2. What is the cultural relevance? What is cultural and therefore belongs to the first century alone and what transcends culture and is therefore a Word for all seasons? Jesus spoke in an entirely different cultural setting and therefore we must think through how this applies to us today. You probably won’t have a Roman soldier forcing you to go a mile (Mt.5:41) but the principle of the ‘going the extra mile’ is applicable to us today in a variety of situations. Whenever we share similar specific life situations with the first-century hearers, God’s Word to us is the same as his Word to them. Much of what Jesus said and taught is still God’s Word to us! We are still to love our neighbours, be salt and light, pray, forgive and serve one another.

  3. What are the transferable principles? We can also extend the application of a text to other contexts. We do this through discerning timeless ‘principles’. It is possible to ‘translate’ God’s Word into different settings. Of course, we must also discern between the central core of the Bible (salvation, love and evangelism) and things which are non-essential (foot washing, a holy kiss and women’s head coverings). 

Prayer 

  1. Jesus is God in human form. Jesus is the centrepiece of the biblical story. If you want to know what God is like – take a close look at Jesus. He is God in human form. Look at him – watch him, listen to him. See his heart, his feelings, what he loves, what he dislikes, what causes him joy and what makes him angry. Then realise that this is the God we love and serve today. Know him more, love him more and live for his cause on planet earth. Jesus is like a picture, a photo album, a movie – displaying God to the world.

  2. Jesus and the work of redemption. All four Gospels spend most of their time focused on the events involving Jesus’ death and resurrection. The meaning of these events is not fully unpacked until we get to some of the other books of the New Testament, but watch what Jesus does. See it unfold before your eyes, enter the story and feel the emotion. He did this all for YOU!

  3. Jesus and the kingdom of God. You cannot understand or interpret the Gospels without a clear understanding of the kingdom of God in Jesus’ ministry. Jesus announced the coming of the kingdom of God to earth and as a result ‘end time fervour’ reached fever pitch. Then suddenly Jesus was crucified. But there was more – Jesus rose from the dead. Surely now he would ‘restore the kingdom to Israel’ (Acts 1:6)? No. Jesus had not come to usher in the ‘final’ end but the ‘beginning’ of the end. In a sense the end had already come but in another sense it had not yet fully come. It was already but not yet . We live in this ‘tension’. We are living in the kingdom under the kingship of Jesus Christ yet we still pray, “Your kingdom come!”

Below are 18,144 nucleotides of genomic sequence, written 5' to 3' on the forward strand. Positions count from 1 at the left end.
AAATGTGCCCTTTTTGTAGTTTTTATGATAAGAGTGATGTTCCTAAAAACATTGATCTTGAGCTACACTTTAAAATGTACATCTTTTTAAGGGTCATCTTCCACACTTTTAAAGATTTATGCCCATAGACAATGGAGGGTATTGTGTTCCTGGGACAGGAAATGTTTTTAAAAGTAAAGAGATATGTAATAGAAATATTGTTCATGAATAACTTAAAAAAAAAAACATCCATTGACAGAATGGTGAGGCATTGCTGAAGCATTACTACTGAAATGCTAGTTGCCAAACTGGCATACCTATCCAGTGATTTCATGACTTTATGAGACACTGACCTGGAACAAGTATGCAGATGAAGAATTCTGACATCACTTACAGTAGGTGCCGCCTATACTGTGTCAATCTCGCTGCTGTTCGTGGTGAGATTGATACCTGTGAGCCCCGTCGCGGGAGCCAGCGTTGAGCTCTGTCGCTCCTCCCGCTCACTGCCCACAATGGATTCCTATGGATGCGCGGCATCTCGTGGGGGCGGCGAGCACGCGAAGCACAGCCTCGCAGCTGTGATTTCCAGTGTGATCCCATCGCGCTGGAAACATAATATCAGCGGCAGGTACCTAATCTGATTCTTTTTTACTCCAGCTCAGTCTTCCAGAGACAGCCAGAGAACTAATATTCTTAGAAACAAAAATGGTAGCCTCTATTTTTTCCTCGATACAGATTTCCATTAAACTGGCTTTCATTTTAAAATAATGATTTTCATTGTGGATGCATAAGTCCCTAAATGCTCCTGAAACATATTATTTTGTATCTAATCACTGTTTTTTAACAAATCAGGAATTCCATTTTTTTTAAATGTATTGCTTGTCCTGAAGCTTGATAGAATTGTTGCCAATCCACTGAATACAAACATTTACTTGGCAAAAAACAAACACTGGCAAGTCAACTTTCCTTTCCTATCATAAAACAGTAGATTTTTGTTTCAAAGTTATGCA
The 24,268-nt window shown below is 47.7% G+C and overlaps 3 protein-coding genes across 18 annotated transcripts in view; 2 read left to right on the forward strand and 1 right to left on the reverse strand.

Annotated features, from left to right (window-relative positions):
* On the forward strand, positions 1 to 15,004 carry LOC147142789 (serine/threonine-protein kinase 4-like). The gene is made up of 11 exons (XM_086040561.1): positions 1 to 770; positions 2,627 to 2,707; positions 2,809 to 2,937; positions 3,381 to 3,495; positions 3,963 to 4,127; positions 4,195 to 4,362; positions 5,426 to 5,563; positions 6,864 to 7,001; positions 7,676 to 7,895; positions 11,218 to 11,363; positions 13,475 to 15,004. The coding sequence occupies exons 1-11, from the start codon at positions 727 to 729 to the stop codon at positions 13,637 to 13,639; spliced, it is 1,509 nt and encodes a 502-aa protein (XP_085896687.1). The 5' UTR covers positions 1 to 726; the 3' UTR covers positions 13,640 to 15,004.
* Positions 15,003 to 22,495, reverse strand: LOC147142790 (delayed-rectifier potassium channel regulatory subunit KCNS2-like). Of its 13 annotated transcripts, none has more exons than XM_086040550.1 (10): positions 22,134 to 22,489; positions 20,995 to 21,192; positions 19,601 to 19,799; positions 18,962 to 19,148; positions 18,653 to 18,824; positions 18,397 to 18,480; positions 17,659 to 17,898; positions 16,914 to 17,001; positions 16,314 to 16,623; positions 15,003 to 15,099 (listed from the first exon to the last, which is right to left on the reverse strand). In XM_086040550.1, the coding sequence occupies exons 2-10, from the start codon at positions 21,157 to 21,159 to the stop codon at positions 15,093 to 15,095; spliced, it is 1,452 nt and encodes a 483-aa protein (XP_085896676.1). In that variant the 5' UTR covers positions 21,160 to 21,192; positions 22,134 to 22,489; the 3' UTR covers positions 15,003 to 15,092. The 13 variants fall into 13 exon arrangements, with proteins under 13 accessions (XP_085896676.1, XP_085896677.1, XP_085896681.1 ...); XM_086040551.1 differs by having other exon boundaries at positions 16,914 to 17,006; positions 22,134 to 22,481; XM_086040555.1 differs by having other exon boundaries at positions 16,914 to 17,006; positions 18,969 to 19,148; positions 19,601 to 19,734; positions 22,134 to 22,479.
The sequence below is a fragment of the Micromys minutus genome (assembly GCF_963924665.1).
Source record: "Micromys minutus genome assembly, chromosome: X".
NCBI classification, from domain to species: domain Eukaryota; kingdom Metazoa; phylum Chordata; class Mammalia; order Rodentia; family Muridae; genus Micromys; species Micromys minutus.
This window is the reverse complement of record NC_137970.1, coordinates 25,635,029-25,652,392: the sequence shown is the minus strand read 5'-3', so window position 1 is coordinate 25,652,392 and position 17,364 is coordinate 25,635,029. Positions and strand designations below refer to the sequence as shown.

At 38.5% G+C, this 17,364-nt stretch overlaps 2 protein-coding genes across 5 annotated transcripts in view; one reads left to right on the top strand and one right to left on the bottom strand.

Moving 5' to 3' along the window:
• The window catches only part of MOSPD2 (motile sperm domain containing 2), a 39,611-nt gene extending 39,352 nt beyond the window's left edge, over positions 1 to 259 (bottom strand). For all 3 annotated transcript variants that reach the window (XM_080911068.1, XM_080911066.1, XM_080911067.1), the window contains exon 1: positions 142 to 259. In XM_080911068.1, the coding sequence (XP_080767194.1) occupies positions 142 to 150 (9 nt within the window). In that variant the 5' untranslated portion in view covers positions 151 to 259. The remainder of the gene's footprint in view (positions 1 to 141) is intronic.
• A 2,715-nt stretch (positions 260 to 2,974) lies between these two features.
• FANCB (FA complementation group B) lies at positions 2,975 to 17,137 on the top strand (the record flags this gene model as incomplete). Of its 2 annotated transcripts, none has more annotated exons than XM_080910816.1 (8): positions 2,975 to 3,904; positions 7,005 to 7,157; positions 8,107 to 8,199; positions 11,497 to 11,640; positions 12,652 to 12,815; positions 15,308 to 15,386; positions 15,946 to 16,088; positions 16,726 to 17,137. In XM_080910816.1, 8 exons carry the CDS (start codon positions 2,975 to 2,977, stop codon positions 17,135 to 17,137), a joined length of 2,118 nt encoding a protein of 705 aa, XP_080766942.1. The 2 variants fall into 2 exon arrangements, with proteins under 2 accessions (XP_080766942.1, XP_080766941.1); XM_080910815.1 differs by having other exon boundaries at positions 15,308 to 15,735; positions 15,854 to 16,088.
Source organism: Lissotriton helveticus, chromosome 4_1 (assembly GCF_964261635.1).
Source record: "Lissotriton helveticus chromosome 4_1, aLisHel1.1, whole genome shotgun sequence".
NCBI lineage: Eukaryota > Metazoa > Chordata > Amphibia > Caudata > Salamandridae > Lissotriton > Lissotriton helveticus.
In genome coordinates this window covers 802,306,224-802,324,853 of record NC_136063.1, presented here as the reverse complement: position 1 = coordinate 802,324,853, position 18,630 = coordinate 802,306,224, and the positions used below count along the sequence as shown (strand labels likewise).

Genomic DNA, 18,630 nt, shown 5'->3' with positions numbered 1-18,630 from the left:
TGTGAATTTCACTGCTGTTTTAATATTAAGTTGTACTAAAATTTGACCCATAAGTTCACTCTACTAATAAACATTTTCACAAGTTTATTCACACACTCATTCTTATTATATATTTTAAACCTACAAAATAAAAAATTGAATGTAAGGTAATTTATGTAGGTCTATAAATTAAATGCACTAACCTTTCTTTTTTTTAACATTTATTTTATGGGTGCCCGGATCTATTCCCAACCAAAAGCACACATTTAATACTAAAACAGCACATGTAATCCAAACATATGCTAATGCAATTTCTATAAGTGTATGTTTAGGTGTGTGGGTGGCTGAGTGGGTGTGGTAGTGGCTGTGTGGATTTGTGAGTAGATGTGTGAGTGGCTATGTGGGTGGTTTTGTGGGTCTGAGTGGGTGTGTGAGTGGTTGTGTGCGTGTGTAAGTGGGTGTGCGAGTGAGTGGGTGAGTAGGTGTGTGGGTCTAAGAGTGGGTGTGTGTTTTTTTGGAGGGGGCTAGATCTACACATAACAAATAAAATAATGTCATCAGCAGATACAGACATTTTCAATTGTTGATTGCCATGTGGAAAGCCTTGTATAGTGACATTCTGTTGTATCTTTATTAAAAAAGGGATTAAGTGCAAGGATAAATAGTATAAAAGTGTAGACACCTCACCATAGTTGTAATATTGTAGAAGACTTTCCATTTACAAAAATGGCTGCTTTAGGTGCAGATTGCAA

4. Jesus came not just to be the Saviour of the world bringing forgiveness to our sins but also as Lord and King, the one we owe our allegiance to. Being a Christian is not just about believing in Jesus but it’s about following him as the leader of our life. We are ‘under new management’ and we take our direction from Jesus. Hear his voice and follow his instructions. Embrace the culture of the King as you live in his kingdom here on earth.

Sample Discussion Questions 

  1. Check that everyone is fully aware of our plan to read through the New Testament over the next 12 months beginning on December 1st, 2006 Explain the reading plan (have copies of the latest church magazine available), the SOAP devotional concept (maybe demonstrate this), the journals and the web site helps. 
  2. Discuss the importance of correctly interpreting and applying the Bible to our lives (see 2 Tim.2:15). Have people share some examples of misapplication of the Bible. 
  3. Have people share their favourite story from the Gospels. 
  4. Have some prayer together that the Holy Spirit will bring the Bible alive as we read through the NT together and that as a result many lives would be changed and that our church would continue to grow as it pursues its God-given mission and that it would become a healthier community of Christ-followers. 

(1) See How to Read the Bible for All Its Worth by Gordon Fee where the majority of today’s message content is covered in much greater detail.